Why The Recreation Of The 1938 Cleveland Guardians' Publicity Stunt Went Seriously Wrong

Publicity stunts offer little room for error. On one hand, if everything goes exactly as planned, they accomplish their job of raising awareness of the cause or business that decided to take on the attention-seeking endeavor. However, if things go awry, these parties still get attention — just not the kind that they were looking for.

In 1980, a professional slow-pitch softball team in Cleveland took part in a publicity stunt to celebrate the 50th anniversary of the city's Terminal Tower, a skyscraper that serves as one of the city's most well-known landmarks. The idea was simple: lob some softballs off the top of the skyscraper and have players catch them. But that's not how it panned out. While it may seem like an unusual way of celebrating a building's first half-century and doomed to fail, the event's organizers were simply trying to replicate a similar stunt that was pulled off decades earlier without a hitch (via Forgotten History).

The Terminal Tower

Terminal Tower started as a much smaller project and was the brainchild of two brothers with the most turn-of-the-20th century names ever, Oris P. and Mantis J. Van Sweringen. According to Forgotten History, their intent was initially to build a small train station that would be sufficient for commuters, and on top of it, they wanted to build a 14-story office building. Those plans changed when a public referendum made Public Square — the site of their planned station — the center of all railways through Cleveland. The station needed to be bigger, so they made it bigger, only the station itself wasn't the only thing that grew — the proposed office building nearly quadrupled in size when they unveiled plans for the 52-story Terminal Tower.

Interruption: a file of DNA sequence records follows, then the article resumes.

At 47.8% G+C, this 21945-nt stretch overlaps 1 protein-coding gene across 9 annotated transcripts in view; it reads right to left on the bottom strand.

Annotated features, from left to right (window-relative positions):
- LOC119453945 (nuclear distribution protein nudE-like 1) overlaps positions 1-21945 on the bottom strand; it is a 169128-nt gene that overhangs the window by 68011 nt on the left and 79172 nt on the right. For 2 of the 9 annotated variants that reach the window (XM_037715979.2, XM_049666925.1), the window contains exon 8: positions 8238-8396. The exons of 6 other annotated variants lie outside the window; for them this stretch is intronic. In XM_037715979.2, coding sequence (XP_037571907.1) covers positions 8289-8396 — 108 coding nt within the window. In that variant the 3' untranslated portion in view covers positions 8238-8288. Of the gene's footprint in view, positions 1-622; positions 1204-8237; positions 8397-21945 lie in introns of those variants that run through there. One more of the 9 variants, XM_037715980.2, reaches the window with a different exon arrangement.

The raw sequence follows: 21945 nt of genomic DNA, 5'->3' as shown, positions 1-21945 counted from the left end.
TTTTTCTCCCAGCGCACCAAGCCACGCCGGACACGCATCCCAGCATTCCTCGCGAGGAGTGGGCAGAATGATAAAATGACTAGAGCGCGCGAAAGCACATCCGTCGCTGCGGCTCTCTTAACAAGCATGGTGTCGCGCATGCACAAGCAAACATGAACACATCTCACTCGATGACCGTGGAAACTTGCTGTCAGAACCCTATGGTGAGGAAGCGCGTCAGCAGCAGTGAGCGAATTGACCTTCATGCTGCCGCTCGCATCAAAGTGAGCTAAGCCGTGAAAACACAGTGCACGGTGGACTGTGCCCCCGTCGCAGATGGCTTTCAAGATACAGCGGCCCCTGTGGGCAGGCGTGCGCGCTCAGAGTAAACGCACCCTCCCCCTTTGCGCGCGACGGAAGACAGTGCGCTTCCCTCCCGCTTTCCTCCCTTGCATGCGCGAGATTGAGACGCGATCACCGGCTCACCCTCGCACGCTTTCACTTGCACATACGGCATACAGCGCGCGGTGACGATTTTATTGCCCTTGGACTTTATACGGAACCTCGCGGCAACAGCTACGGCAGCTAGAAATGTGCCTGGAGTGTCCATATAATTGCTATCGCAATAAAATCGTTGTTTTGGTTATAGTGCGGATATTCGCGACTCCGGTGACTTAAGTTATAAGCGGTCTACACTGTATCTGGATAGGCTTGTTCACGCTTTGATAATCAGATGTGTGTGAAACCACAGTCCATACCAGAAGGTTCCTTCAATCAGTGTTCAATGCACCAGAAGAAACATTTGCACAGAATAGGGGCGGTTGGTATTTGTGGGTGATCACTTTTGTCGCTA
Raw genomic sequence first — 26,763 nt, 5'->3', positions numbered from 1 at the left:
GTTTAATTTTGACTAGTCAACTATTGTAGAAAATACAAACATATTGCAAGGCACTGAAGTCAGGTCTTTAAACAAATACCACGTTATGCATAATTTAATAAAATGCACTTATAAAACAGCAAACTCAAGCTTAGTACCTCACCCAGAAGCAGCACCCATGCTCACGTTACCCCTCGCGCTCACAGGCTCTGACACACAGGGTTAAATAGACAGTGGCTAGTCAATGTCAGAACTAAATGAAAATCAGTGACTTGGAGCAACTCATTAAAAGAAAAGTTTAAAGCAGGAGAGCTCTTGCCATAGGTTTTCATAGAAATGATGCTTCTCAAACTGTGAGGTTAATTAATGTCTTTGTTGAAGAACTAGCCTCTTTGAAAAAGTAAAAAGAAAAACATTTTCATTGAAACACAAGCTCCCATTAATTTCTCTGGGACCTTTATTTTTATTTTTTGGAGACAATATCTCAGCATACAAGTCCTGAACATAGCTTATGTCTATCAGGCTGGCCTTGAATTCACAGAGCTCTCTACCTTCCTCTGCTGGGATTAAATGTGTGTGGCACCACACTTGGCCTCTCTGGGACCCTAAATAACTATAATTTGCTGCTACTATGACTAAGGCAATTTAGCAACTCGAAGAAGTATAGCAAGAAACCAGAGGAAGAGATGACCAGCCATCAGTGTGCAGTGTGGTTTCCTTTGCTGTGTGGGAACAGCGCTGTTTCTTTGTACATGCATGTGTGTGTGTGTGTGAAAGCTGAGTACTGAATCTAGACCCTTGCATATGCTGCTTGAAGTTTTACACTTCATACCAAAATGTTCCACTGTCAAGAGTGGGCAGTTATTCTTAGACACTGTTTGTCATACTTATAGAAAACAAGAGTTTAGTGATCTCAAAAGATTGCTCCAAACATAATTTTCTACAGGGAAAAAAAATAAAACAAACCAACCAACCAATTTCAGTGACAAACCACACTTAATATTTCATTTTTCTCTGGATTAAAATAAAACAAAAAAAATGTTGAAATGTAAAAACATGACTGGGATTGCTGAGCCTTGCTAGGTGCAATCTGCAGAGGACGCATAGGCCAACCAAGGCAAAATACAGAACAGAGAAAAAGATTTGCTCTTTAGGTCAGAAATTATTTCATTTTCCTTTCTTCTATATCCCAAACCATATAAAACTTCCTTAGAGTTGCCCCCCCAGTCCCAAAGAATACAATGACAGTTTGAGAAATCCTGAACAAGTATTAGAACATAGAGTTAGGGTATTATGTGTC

Construction on the building was underway by the mid-1920s. The planned structure was so big that more than 1,000 previous buildings were leveled to make room for what would become one of Cleveland's most recognizable landmarks. Once the tower was completed in 1928 (the entire station in 1930), it was the tallest building in the world outside of New York City, a distinction it held until 1967.

The first version of the stunt

To celebrate the 10th anniversary of the Terminal Tower, a publicity stunt was thrown together with the intention of wowing crowds. The idea was for baseballs to be dropped from the top of the tower and then caught by players down below. The Cleveland Indians — now known as the Cleveland Guardians— supplied the players with members of the team's 1938 roster. Catchers Hank Helf and Frankie Pytlak were called upon to do the catch, while Cleveland third basemen Ken Keltner was the designated dropped (via Cleveland.com).

Keltner dropped several balls from over 700 feet in the air, and eventually, both Helf and Pyliak managed to snag one, while the ones they missed took monstrous bounces off the sidewalk. According to This Day In Baseball, the balls were clocked and reached an average speed of 140 miles per hour. According to Forgotten History, Pyliak is credited with catching the fastest ball, which clocked at 138 miles per hour.

Ted Stepien becomes a force in Cleveland sports

The sports world has had its share of eccentric and controversial owners over the years, and the city of Cleveland had one of its own in Ted Stepien. However, he's not someone Cleveland sports fans are particularly fond of, as his reign as the owner of the Cleveland Cavaliers — which lasted just three years — was so bad that the league had to step in.